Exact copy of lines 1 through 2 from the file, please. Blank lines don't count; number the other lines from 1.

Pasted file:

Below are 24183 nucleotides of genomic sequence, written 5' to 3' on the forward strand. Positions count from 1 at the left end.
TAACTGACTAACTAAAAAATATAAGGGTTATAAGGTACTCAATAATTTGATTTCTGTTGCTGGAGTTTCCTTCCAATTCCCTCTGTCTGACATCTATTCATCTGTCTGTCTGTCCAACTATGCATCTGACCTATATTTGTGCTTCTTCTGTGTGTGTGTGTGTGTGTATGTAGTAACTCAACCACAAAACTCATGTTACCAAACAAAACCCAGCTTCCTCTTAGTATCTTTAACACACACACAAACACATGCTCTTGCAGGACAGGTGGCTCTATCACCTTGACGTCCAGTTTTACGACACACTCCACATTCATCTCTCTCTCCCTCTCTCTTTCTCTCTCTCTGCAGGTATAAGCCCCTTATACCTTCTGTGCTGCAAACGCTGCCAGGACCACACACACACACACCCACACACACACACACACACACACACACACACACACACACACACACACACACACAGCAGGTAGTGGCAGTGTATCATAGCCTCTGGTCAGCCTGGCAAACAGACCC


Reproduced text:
Below are 24183 nucleotides of genomic sequence, written 5' to 3' on the forward strand. Positions count from 1 at the left end.
TAACTGACTAACTAAAAAATATAAGGGTTATAAGGTACTCAATAATTTGATTTCTGTTGCTGGAGTTTCCTTCCAATTCCCTCTGTCTGACATCTATTCATCTGTCTGTCTGTCCAACTATGCATCTGACCTATATTTGTGCTTCTTCTGTGTGTGTGTGTGTGTGTATGTAGTAACTCAACCACAAAACTCATGTTACCAAACAAAACCCAGCTTCCTCTTAGTATCTTTAACACACACACAAACACATGCTCTTGCAGGACAGGTGGCTCTATCACCTTGACGTCCAGTTTTACGACACACTCCACATTCATCTCTCTCTCCCTCTCTCTTTCTCTCTCTCTGCAGGTATAAGCCCCTTATACCTTCTGTGCTGCAAACGCTGCCAGGACCACACACACACACACCCACACACACACACACACACACACACACACACACACACACACACACACACACACAGCAGGTAGTGGCAGTGTATCATAGCCTCTGGTCAGCCTGGCAAACAGACCC